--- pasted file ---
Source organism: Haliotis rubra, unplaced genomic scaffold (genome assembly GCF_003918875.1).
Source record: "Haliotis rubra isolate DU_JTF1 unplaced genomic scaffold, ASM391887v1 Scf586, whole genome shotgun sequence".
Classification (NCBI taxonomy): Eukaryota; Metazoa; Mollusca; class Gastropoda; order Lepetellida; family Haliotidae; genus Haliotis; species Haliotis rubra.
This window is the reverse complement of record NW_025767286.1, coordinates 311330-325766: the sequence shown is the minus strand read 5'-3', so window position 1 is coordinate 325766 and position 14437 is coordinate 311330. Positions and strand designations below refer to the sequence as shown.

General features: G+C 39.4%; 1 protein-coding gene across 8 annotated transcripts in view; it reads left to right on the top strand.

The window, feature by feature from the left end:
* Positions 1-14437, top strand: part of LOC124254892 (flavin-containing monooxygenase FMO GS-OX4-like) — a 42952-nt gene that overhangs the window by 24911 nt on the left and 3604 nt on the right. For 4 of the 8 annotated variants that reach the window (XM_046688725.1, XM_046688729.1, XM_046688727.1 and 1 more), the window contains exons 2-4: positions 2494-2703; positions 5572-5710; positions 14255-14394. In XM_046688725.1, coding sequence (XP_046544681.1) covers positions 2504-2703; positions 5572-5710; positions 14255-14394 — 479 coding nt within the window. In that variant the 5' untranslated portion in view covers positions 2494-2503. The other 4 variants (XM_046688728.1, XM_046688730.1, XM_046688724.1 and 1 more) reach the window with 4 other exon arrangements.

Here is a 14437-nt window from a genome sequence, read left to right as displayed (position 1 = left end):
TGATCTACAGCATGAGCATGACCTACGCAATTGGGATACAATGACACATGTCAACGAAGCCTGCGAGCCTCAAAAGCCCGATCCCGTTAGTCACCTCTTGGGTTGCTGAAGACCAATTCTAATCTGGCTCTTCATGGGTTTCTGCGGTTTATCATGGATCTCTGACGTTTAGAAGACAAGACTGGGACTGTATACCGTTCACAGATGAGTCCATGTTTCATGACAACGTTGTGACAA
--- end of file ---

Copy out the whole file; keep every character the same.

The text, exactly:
Source organism: Haliotis rubra, unplaced genomic scaffold (genome assembly GCF_003918875.1).
Source record: "Haliotis rubra isolate DU_JTF1 unplaced genomic scaffold, ASM391887v1 Scf586, whole genome shotgun sequence".
Classification (NCBI taxonomy): Eukaryota; Metazoa; Mollusca; class Gastropoda; order Lepetellida; family Haliotidae; genus Haliotis; species Haliotis rubra.
This window is the reverse complement of record NW_025767286.1, coordinates 311330-325766: the sequence shown is the minus strand read 5'-3', so window position 1 is coordinate 325766 and position 14437 is coordinate 311330. Positions and strand designations below refer to the sequence as shown.

General features: G+C 39.4%; 1 protein-coding gene across 8 annotated transcripts in view; it reads left to right on the top strand.

The window, feature by feature from the left end:
* Positions 1-14437, top strand: part of LOC124254892 (flavin-containing monooxygenase FMO GS-OX4-like) — a 42952-nt gene that overhangs the window by 24911 nt on the left and 3604 nt on the right. For 4 of the 8 annotated variants that reach the window (XM_046688725.1, XM_046688729.1, XM_046688727.1 and 1 more), the window contains exons 2-4: positions 2494-2703; positions 5572-5710; positions 14255-14394. In XM_046688725.1, coding sequence (XP_046544681.1) covers positions 2504-2703; positions 5572-5710; positions 14255-14394 — 479 coding nt within the window. In that variant the 5' untranslated portion in view covers positions 2494-2503. The other 4 variants (XM_046688728.1, XM_046688730.1, XM_046688724.1 and 1 more) reach the window with 4 other exon arrangements.

Here is a 14437-nt window from a genome sequence, read left to right as displayed (position 1 = left end):
TGATCTACAGCATGAGCATGACCTACGCAATTGGGATACAATGACACATGTCAACGAAGCCTGCGAGCCTCAAAAGCCCGATCCCGTTAGTCACCTCTTGGGTTGCTGAAGACCAATTCTAATCTGGCTCTTCATGGGTTTCTGCGGTTTATCATGGATCTCTGACGTTTAGAAGACAAGACTGGGACTGTATACCGTTCACAGATGAGTCCATGTTTCATGACAACGTTGTGACAA